Design And Analysis

Written by Tara Peris
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Design and analysis are central tenets of any decent statistical course. Although it is tempting to skip right to the nuts and bolts of how you type the syntax into the program, it is critical that you understand what it is you are doing. This means gaining an awareness of how experimental design affects analysis as well as an understanding of the basic theory underlying the procedures themselves.

All too often, design is overlooked when running statistical analyses. This becomes an issue when it comes time to analyze the output. For example, people may use correlational or multivariate statistical analysis and then proceed to interpret the results in terms of one factor causing another. However, causation (as any stats professor will tell you) is a matter of study design, not analysis. Without an experimental manipulation, no causal conclusions can be drawn.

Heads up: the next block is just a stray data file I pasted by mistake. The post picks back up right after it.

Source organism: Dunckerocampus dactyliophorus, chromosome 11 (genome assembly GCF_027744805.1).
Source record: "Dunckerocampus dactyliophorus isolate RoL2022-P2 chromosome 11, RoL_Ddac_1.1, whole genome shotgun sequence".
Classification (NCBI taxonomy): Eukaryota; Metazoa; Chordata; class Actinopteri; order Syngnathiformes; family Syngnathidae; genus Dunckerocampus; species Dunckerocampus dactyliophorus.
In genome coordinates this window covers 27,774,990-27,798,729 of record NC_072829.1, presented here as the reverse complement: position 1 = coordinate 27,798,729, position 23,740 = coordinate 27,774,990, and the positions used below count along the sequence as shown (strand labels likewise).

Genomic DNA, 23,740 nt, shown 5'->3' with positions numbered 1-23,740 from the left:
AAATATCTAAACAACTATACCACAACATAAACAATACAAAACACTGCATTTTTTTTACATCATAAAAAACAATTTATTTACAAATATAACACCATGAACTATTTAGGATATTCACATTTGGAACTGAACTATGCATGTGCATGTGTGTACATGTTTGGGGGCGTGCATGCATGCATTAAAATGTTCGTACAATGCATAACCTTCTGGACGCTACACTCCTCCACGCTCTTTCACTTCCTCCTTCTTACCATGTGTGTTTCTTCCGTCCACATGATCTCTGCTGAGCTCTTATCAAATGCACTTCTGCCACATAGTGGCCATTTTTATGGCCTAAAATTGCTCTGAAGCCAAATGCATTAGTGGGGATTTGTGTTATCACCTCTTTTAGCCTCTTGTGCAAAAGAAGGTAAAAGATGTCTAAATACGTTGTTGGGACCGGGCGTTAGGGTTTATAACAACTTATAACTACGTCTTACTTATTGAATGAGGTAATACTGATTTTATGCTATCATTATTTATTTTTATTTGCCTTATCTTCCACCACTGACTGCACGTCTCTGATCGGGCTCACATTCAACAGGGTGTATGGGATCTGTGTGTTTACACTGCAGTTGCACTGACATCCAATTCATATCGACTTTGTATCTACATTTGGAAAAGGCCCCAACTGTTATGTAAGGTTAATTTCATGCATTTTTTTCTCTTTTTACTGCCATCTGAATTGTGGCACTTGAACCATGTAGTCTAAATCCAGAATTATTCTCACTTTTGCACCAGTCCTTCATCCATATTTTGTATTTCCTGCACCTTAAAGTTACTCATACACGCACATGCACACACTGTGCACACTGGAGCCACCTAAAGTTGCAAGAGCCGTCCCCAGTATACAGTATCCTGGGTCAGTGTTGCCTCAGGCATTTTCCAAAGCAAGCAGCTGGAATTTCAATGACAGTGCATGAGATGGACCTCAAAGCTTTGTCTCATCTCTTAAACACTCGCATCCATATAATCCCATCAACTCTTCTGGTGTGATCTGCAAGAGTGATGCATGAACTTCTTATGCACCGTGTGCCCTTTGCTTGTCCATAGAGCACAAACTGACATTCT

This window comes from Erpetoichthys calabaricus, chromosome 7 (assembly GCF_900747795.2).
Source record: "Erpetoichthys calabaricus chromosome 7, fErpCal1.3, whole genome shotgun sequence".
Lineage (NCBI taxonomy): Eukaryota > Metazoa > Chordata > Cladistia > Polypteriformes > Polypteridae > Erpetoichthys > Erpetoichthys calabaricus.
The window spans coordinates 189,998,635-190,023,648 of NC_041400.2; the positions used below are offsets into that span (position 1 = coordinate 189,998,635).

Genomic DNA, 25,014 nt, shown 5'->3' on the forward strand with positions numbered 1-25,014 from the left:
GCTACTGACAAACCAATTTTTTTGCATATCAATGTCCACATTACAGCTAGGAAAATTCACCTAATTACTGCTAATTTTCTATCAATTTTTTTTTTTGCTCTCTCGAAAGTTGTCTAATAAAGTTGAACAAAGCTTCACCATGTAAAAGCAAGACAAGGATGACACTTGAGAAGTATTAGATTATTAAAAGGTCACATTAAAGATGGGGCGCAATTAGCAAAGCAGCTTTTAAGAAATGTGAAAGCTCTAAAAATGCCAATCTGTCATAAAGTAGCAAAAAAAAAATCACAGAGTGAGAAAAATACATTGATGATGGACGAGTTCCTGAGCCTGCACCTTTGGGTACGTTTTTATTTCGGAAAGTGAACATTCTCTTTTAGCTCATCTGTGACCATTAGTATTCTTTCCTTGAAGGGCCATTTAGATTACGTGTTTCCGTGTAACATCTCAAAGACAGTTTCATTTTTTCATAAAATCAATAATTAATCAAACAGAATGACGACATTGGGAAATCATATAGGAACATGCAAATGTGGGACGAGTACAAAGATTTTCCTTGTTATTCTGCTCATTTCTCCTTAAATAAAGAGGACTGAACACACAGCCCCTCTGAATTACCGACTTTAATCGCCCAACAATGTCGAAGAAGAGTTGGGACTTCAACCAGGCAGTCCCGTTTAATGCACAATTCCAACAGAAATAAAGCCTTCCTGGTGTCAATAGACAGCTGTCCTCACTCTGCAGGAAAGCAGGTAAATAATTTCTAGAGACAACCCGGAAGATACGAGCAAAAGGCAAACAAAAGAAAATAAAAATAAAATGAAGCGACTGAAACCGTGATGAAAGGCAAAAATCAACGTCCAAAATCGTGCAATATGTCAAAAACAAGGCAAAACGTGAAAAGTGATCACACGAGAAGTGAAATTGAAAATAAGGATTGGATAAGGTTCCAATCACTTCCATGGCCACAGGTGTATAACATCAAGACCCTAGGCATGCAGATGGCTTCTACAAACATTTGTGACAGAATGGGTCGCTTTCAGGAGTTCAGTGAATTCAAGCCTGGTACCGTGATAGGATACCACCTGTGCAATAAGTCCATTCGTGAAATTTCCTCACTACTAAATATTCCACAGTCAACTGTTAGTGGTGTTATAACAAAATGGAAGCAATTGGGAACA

Comprehensive Design and Analysis Instruction
Of course, understanding the basics of design is insufficient in and of itself. You must also know a thing or two about analysis. Clearly, this will vary depending on the particular course; however, it is essential that instruction in data analysis impart some understanding of the principals that drive the techniques. All of this is necessary so that you can know which techniques are appropriate for your particular analysis and so that you can interpret your findings accurately.

Design and analysis are often viewed as dry, tedious subjects. However, they come to life in the context of your own project. Even if you have never been mathematically minded, consider educating yourself about new analytical design methods as a means of enhancing your next project. It is easier than you might think and well worth the investment of time.


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